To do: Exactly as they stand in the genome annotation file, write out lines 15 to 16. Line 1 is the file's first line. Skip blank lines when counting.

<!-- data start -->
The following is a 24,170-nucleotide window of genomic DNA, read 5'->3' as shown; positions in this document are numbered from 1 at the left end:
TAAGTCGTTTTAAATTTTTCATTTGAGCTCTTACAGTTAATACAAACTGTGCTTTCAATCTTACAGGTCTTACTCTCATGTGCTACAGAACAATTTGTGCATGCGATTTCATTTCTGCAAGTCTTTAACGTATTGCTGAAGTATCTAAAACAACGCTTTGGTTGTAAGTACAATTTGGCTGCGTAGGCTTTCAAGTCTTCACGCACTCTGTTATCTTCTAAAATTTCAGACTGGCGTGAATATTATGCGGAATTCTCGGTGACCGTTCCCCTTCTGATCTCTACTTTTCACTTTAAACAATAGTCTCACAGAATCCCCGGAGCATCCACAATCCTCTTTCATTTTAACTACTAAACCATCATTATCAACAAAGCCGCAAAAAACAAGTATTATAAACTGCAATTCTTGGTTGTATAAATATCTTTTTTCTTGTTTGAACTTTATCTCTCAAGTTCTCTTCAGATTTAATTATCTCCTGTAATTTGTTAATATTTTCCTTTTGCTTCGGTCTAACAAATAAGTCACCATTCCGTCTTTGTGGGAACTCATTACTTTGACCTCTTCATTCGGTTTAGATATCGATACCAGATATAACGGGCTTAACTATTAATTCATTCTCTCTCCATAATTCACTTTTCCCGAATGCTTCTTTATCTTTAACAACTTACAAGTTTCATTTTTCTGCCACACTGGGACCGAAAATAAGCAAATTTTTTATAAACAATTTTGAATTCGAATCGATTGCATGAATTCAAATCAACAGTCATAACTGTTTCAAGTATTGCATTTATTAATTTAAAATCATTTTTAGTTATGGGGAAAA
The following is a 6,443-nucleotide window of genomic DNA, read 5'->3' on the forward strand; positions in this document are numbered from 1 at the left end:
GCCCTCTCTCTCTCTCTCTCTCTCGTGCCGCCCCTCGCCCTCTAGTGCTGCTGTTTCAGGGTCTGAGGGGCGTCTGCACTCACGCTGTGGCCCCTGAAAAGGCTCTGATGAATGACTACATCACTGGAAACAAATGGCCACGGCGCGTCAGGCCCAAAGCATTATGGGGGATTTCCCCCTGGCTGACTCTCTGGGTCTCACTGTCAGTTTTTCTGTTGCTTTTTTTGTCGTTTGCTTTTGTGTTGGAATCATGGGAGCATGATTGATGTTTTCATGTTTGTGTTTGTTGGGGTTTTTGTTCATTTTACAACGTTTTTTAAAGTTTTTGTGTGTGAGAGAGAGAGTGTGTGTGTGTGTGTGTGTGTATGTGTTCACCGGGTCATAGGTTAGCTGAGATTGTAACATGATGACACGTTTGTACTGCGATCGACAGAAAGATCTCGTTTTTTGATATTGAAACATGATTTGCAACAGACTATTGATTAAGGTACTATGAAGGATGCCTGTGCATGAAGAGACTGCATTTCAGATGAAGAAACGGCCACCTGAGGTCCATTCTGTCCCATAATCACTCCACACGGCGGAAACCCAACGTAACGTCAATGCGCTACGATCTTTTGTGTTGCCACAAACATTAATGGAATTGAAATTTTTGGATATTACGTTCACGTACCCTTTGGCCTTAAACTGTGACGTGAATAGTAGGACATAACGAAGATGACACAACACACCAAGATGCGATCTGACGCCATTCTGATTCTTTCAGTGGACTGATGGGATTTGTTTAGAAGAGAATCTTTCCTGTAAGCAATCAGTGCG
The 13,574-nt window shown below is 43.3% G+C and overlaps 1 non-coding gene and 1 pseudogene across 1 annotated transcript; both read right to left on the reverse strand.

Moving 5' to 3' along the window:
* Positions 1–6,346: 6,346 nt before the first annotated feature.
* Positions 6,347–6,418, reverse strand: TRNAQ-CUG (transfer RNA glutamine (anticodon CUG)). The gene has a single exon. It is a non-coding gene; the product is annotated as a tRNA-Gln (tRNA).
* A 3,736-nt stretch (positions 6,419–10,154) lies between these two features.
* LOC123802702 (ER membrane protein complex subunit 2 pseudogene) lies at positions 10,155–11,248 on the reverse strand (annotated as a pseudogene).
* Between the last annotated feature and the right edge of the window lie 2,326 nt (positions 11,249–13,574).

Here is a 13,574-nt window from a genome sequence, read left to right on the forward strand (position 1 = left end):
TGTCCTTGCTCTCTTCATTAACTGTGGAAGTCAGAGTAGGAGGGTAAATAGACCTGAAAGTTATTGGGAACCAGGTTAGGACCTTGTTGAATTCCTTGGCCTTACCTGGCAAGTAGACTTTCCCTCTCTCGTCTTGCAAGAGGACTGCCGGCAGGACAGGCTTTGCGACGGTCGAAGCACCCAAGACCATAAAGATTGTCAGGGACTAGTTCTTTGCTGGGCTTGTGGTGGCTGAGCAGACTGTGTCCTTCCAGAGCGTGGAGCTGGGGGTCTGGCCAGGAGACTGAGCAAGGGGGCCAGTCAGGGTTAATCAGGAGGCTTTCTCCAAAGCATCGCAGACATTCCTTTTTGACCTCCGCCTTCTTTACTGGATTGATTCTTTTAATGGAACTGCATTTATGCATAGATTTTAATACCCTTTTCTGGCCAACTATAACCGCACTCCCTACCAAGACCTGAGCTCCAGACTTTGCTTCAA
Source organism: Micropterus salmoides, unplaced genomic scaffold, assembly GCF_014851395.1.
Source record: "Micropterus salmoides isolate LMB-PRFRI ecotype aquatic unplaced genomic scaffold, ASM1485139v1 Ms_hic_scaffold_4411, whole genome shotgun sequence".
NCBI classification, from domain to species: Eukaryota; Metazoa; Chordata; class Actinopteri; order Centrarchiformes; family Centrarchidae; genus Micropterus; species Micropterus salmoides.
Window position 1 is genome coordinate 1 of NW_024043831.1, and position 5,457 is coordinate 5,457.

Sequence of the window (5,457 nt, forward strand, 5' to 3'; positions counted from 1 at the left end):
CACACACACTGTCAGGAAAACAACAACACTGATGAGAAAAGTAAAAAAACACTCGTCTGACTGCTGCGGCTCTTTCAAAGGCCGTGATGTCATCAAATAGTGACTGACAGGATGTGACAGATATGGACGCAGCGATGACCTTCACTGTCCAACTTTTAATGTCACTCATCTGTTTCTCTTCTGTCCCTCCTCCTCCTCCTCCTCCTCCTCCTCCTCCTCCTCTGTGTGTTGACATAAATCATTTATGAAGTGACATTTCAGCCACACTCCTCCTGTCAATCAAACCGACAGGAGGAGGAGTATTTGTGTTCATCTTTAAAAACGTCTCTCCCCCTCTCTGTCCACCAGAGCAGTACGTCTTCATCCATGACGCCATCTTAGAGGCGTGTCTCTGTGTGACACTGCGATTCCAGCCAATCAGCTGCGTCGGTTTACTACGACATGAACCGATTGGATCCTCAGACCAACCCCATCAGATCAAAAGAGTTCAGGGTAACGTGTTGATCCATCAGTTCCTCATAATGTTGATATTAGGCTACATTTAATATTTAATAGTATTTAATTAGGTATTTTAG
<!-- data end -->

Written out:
Source record: "Micropterus salmoides isolate LMB-PRFRI ecotype aquatic unplaced genomic scaffold, ASM1485139v1 Ms_hic_scaffold_4411, whole genome shotgun sequence".
NCBI classification, from domain to species: Eukaryota; Metazoa; Chordata; class Actinopteri; order Centrarchiformes; family Centrarchidae; genus Micropterus; species Micropterus salmoides.